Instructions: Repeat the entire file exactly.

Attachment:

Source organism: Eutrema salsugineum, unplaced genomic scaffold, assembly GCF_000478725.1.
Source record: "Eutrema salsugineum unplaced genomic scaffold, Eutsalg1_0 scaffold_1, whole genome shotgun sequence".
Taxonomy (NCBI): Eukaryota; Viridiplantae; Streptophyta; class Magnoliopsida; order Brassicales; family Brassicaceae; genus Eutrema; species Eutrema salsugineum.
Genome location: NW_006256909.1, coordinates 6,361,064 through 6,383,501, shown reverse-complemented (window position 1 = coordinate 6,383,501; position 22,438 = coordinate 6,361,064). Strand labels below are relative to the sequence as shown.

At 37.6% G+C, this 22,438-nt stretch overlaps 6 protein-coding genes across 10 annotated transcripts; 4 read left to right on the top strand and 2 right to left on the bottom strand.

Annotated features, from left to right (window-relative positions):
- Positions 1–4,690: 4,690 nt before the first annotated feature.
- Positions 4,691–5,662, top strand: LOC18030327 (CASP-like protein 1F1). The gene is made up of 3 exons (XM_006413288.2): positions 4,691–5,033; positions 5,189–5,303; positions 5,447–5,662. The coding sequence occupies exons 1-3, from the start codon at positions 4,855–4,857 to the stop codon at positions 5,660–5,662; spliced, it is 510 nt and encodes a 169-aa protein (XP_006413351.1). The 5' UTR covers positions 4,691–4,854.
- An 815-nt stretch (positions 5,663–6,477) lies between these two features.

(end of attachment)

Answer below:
Source organism: Eutrema salsugineum, unplaced genomic scaffold, assembly GCF_000478725.1.
Source record: "Eutrema salsugineum unplaced genomic scaffold, Eutsalg1_0 scaffold_1, whole genome shotgun sequence".
Taxonomy (NCBI): Eukaryota; Viridiplantae; Streptophyta; class Magnoliopsida; order Brassicales; family Brassicaceae; genus Eutrema; species Eutrema salsugineum.
Genome location: NW_006256909.1, coordinates 6,361,064 through 6,383,501, shown reverse-complemented (window position 1 = coordinate 6,383,501; position 22,438 = coordinate 6,361,064). Strand labels below are relative to the sequence as shown.

At 37.6% G+C, this 22,438-nt stretch overlaps 6 protein-coding genes across 10 annotated transcripts; 4 read left to right on the top strand and 2 right to left on the bottom strand.

Annotated features, from left to right (window-relative positions):
- Positions 1–4,690: 4,690 nt before the first annotated feature.
- Positions 4,691–5,662, top strand: LOC18030327 (CASP-like protein 1F1). The gene is made up of 3 exons (XM_006413288.2): positions 4,691–5,033; positions 5,189–5,303; positions 5,447–5,662. The coding sequence occupies exons 1-3, from the start codon at positions 4,855–4,857 to the stop codon at positions 5,660–5,662; spliced, it is 510 nt and encodes a 169-aa protein (XP_006413351.1). The 5' UTR covers positions 4,691–4,854.
- An 815-nt stretch (positions 5,663–6,477) lies between these two features.